My performance psychology teacher, Noa Kageyama, on faculty at Juilliard, cited research of karaoke singers who were asked “How are you feeling?” prior to performing. One group was told to answer “I am excited,” another group with “I am anxious” and the control group was not asked.
In reading my most recent HBS alumni bulletin, I realized the researcher Noa cited is Harvard Professor Alison Wood Brooks. Her seminal 2013 research, revealed that rather than thinking “calm down” or “I’m nervous”, reframing the butterflies by saying “I’m excited” is what delivers the best performance.
In recently winning over my inner critic, I now know to work on not grimacing when I make a mistake in a piano performance. I also have reframed my introductions to my pieces from “Thank you for being patient with me…” to “I’m excited to give you my progress to date…” My Presto Piano group is hearing quite often from me on just how excited I am to play for them!
Rest and Recovery
Poor health or injury in the form of strained muscles is from not making time for recovery. Just as we need to alternate muscle groups in the gym or take rest days, the same is true for our work. In Live to 100: Secrets of the Blue Zones, Dan Buettner shared with us the regions of the world that have the most centenarians. One is Loma Linda, California where Seventh-day Adventists take a 24-hour Sabbath of total rest with the other days focused on exercise, eating a mostly plant based diet, spending time with others, and giving back.
As leaders, we must recognize our teams need rest after intense sprints. Driving your people into the ground will not offer a good long term return.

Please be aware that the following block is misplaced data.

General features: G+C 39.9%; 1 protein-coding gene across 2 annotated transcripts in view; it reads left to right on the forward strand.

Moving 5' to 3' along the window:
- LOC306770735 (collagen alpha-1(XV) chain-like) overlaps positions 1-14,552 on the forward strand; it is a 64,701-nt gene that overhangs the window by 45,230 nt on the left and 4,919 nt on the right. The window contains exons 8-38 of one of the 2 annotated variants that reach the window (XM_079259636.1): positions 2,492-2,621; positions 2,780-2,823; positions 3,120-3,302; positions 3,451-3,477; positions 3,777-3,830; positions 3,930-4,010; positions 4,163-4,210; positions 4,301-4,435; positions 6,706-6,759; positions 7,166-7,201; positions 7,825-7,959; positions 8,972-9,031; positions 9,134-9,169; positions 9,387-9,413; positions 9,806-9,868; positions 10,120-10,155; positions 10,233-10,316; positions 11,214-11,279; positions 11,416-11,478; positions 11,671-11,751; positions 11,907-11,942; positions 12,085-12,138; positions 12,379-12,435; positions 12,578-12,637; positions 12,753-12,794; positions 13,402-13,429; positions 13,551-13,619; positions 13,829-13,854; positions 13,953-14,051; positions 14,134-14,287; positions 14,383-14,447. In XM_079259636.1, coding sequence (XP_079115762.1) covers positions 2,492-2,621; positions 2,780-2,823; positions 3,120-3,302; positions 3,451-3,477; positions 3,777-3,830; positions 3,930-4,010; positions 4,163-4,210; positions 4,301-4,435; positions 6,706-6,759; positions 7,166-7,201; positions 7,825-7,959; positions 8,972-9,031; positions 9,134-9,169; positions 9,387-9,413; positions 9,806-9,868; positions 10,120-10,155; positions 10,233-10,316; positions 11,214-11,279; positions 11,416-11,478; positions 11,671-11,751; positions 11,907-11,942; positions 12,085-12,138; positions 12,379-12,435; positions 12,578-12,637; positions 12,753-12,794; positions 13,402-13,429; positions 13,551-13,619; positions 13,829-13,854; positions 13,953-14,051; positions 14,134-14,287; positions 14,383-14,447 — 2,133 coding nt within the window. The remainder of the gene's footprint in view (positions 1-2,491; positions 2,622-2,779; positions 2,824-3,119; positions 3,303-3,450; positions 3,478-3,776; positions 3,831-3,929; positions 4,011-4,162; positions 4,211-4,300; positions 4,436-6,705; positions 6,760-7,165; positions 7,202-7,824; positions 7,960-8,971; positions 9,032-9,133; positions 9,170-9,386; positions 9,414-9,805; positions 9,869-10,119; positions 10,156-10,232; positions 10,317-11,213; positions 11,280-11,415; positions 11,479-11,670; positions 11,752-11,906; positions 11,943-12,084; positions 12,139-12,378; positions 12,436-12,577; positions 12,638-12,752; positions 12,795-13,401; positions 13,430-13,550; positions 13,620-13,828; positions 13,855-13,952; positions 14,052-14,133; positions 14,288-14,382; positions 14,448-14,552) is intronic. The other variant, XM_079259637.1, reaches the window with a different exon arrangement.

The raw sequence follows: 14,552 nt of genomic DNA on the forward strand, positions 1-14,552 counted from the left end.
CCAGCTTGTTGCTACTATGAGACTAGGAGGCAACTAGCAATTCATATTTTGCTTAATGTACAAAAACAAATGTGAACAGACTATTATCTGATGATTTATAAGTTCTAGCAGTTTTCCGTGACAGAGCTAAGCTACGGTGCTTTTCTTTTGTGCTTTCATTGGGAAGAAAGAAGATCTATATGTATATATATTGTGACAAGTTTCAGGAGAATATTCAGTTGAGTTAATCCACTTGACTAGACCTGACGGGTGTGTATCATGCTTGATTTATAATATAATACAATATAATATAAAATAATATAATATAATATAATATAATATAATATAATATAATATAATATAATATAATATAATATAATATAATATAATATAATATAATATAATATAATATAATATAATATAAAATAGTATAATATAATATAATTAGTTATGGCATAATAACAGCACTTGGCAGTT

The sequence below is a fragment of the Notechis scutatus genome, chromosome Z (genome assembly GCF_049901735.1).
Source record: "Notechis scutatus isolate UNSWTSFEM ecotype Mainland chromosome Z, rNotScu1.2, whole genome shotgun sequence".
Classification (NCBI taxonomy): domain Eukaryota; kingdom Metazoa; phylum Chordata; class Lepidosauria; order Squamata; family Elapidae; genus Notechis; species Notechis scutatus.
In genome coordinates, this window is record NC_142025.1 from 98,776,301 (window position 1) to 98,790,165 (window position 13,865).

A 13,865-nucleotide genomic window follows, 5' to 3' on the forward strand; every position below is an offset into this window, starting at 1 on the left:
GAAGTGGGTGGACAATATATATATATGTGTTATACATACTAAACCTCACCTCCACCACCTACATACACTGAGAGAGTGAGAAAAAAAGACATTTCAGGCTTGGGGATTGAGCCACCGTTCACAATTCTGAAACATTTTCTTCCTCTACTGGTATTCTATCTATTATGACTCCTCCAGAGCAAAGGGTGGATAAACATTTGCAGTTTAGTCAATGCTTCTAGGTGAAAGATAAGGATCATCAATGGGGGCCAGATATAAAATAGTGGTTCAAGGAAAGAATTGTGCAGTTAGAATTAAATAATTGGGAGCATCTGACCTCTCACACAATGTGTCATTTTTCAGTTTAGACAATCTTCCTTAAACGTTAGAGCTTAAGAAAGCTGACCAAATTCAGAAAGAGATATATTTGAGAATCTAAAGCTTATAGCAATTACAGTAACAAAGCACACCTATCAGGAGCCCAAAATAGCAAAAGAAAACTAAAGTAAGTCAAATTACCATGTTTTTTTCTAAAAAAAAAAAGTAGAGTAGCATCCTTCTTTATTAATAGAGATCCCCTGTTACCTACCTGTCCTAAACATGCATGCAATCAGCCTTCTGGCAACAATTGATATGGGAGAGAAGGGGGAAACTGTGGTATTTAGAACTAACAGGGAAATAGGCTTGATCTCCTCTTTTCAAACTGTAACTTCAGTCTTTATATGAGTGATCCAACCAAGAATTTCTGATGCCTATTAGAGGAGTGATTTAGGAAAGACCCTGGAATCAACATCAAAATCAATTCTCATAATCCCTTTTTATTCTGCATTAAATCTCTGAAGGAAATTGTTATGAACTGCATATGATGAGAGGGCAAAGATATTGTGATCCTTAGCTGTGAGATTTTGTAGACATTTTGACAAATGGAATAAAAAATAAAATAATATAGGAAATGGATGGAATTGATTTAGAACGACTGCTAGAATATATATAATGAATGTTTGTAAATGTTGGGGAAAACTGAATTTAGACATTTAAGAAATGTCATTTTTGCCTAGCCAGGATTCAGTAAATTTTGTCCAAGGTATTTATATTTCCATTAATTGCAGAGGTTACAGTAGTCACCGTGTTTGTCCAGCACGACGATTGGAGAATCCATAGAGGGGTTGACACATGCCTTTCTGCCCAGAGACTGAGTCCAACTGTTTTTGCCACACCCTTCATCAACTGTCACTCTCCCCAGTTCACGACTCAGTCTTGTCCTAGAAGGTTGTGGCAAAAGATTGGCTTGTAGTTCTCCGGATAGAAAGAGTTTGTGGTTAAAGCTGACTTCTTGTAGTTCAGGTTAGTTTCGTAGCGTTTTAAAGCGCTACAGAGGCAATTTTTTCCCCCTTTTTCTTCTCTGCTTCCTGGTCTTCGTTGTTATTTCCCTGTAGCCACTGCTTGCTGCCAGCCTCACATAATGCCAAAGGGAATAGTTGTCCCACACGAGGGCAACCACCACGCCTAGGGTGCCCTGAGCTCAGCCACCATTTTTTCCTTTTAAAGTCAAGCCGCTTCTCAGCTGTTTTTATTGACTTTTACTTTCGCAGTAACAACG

Asking employees what causes stress for them and then acknowledging these stressors is a good step toward offering recovery and offering resources. Back to the definition of stress, if employees believe their resources are greater than their challenges, their stress will be alleviated.
As leaders, understanding what stresses out your people is an important first step. Then offering resources to help. Akinola concludes, “We need to do more to help people, naturally and structurally, get back to a state of homeostasis.”
How are you helping your people get back to homeostasis?
About Grace Ueng
Grace is a strategy consultant, leadership coach and human performance expert with Savvy Growth. Her company offers workshops to move teams forward: Savvy’s Seven: What You Will Learn. Transformative companies hire Grace to deliver her HappinessWorks™ program to boost performance. Join her Happiness & Leadership community and learn to be a happier and better leader: